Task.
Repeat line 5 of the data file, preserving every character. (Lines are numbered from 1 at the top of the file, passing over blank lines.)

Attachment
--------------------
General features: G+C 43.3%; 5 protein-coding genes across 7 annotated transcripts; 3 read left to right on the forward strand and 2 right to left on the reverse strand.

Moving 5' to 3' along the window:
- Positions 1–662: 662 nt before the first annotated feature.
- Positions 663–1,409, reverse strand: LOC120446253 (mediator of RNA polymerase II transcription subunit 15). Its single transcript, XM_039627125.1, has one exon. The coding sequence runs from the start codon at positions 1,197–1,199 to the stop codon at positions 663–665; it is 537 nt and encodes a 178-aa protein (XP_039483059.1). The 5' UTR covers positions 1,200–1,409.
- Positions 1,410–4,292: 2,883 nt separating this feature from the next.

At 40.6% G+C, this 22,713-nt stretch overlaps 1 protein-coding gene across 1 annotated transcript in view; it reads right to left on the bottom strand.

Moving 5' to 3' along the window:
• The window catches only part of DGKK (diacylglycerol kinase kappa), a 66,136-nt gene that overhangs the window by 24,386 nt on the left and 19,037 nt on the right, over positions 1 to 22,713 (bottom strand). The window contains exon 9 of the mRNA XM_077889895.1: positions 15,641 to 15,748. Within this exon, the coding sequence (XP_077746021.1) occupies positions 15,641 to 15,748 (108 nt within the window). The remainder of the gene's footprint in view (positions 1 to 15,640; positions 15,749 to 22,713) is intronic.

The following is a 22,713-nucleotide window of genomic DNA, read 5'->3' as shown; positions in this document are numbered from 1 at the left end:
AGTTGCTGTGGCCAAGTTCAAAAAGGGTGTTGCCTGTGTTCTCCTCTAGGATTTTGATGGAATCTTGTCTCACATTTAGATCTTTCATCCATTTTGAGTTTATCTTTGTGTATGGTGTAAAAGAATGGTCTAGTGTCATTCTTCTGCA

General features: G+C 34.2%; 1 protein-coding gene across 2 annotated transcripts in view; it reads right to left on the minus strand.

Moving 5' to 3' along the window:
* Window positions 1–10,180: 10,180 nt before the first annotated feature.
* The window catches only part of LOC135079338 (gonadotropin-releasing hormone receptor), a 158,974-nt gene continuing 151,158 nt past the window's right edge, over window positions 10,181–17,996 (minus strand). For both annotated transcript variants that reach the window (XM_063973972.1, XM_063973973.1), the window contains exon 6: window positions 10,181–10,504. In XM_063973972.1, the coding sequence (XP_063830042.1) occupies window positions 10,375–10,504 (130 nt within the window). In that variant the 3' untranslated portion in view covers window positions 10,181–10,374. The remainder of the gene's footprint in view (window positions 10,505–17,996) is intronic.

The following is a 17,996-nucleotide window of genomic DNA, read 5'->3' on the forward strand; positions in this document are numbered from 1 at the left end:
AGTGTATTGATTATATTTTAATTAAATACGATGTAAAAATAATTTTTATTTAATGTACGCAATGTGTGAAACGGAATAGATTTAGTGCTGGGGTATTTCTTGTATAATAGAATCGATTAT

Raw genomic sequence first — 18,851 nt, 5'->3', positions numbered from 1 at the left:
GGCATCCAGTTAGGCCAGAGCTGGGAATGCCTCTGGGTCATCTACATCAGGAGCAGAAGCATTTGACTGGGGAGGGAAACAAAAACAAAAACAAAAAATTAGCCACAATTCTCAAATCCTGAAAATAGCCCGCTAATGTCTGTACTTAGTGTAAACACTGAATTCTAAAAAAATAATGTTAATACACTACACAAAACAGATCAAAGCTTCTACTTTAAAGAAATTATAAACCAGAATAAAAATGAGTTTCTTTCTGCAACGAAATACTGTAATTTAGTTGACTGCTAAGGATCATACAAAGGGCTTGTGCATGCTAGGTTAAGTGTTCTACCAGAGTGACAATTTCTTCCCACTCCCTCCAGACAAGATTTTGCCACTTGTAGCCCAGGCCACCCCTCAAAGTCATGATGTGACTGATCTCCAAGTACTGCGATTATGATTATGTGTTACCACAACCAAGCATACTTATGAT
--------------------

- Positions 1,410–4,292: 2,883 nt separating this feature from the next.